• Promotes a strong design culture, because the designers all work day-to-day with each other
  • Easier to maintain consistency and quality across the product
  • Designers won't get bored easily
  • Allows for clearly defined specs, briefs and workload, which is good if you have a particularly junior team


  • Designers can feel disempowered and lacking in autonomy
  • Design can end up feeling like a 'Shut Up and Colour In' function
  • Can foster an us vs them mentality between design and other functions
  • Can lead to no one


For me, centralised makes sense as a stepping stone to building a strong embedded team. It makes sense if you have a small team, and need to service a lot of needs, but is not solving the underlying problem of not having enough resource. It makes sense if you have a lack of empowered senior Product Designers or design leaders within the team, but is not solving the underlying problem of not having the right kind of resource to have design function as it should. Basically, centralised teams are a good 'for now' solution.

But, if you feel like you need to go centralised despite these things, my big piece of advice is to invest in strong Design Program Management. This allows somebody to dedicate their time to making sure projects are properly specced, prioritised and resourced, that the team is delivering what they set out to deliver and that the wider company is happy. If you don't do this, it will be down to the team to cover this off, which will take up 40-50% of their time.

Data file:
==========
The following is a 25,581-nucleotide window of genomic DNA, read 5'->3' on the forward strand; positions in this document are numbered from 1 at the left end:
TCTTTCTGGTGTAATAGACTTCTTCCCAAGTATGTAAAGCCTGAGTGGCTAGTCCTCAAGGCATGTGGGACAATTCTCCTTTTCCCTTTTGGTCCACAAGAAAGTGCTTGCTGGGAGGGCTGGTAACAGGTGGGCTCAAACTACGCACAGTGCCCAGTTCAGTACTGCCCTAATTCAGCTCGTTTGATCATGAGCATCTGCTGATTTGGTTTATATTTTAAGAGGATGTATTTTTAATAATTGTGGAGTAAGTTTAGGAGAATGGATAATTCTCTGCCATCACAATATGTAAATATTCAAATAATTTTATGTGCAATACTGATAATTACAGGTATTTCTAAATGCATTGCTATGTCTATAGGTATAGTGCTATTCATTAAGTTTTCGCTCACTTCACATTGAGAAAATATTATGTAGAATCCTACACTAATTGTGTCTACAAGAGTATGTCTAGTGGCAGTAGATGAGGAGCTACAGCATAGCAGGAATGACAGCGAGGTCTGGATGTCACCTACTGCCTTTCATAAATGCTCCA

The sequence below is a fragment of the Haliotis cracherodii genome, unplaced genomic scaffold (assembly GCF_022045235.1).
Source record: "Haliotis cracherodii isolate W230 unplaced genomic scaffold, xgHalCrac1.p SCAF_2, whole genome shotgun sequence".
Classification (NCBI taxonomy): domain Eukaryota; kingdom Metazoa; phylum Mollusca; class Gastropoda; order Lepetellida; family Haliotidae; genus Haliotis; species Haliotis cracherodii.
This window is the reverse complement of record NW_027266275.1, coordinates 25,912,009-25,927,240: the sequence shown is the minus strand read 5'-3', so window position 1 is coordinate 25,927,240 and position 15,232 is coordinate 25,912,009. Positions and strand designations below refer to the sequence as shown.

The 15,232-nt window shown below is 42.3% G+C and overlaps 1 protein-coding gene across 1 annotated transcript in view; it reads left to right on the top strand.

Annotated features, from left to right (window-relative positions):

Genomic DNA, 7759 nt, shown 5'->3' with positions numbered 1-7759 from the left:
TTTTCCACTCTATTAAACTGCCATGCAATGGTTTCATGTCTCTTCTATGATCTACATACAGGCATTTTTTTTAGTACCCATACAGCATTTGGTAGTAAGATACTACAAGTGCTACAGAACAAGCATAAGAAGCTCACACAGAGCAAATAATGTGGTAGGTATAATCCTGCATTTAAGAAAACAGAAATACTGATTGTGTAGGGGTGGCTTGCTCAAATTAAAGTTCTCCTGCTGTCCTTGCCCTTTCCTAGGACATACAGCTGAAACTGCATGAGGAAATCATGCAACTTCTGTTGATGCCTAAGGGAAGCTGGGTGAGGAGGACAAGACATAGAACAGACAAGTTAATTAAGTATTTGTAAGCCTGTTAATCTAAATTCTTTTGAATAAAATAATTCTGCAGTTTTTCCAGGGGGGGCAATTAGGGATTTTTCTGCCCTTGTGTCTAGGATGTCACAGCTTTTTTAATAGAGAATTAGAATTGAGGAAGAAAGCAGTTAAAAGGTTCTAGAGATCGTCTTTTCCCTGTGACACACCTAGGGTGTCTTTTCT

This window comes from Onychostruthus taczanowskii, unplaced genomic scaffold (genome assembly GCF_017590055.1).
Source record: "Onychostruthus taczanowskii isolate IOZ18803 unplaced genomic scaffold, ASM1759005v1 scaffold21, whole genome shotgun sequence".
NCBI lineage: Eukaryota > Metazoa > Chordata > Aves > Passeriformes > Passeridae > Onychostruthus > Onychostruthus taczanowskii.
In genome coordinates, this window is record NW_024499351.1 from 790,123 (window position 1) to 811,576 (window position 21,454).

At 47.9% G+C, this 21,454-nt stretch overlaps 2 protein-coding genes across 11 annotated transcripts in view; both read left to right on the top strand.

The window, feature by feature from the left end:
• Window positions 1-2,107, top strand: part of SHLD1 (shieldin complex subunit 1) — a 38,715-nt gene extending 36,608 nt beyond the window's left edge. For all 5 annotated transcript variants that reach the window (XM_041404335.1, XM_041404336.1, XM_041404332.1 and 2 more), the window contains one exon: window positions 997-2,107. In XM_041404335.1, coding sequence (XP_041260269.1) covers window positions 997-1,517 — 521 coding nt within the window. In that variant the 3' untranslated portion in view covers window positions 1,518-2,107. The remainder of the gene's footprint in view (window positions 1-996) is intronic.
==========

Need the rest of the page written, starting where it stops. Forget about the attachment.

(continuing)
Where can I find out more?

That was more Federalist Papers and less TED Talk, but if you're still aching to read more, I highly recommend Peter Merholz and Kristin Skinner's Org Design for Design Orgs as a first port of call. Without knowing it, I've been under the influence of this book for years (thanks to previous bosses being more well-read than me). In a similar vein, but slightly different, Om Suthar's The Natural Evolution for Design Leadership is a good breakdown of the pitfalls of the embedded model. I linked it up above, but Courtney Kaplan's What's a Design Program Manager and How Can My Team Get One? is a good primer on Design Program Management.